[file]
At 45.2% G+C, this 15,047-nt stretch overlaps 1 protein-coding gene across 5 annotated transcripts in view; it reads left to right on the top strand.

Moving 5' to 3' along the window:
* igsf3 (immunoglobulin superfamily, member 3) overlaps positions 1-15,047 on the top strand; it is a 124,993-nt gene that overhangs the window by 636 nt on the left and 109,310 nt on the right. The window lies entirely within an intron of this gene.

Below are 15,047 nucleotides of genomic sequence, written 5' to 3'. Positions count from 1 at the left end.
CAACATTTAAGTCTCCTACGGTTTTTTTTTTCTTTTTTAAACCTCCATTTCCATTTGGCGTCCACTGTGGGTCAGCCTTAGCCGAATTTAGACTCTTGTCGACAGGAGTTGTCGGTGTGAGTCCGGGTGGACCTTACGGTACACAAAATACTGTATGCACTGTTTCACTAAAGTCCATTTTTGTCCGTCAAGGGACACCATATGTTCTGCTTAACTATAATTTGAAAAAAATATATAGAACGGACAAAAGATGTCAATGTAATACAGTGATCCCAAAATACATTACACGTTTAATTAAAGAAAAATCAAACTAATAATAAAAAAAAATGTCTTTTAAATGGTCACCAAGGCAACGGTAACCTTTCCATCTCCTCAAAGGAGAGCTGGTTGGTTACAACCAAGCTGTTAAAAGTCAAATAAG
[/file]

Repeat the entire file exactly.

At 45.2% G+C, this 15,047-nt stretch overlaps 1 protein-coding gene across 5 annotated transcripts in view; it reads left to right on the top strand.

Moving 5' to 3' along the window:
* igsf3 (immunoglobulin superfamily, member 3) overlaps positions 1-15,047 on the top strand; it is a 124,993-nt gene that overhangs the window by 636 nt on the left and 109,310 nt on the right. The window lies entirely within an intron of this gene.

Below are 15,047 nucleotides of genomic sequence, written 5' to 3'. Positions count from 1 at the left end.
CAACATTTAAGTCTCCTACGGTTTTTTTTTTCTTTTTTAAACCTCCATTTCCATTTGGCGTCCACTGTGGGTCAGCCTTAGCCGAATTTAGACTCTTGTCGACAGGAGTTGTCGGTGTGAGTCCGGGTGGACCTTACGGTACACAAAATACTGTATGCACTGTTTCACTAAAGTCCATTTTTGTCCGTCAAGGGACACCATATGTTCTGCTTAACTATAATTTGAAAAAAATATATAGAACGGACAAAAGATGTCAATGTAATACAGTGATCCCAAAATACATTACACGTTTAATTAAAGAAAAATCAAACTAATAATAAAAAAAAATGTCTTTTAAATGGTCACCAAGGCAACGGTAACCTTTCCATCTCCTCAAAGGAGAGCTGGTTGGTTACAACCAAGCTGTTAAAAGTCAAATAAG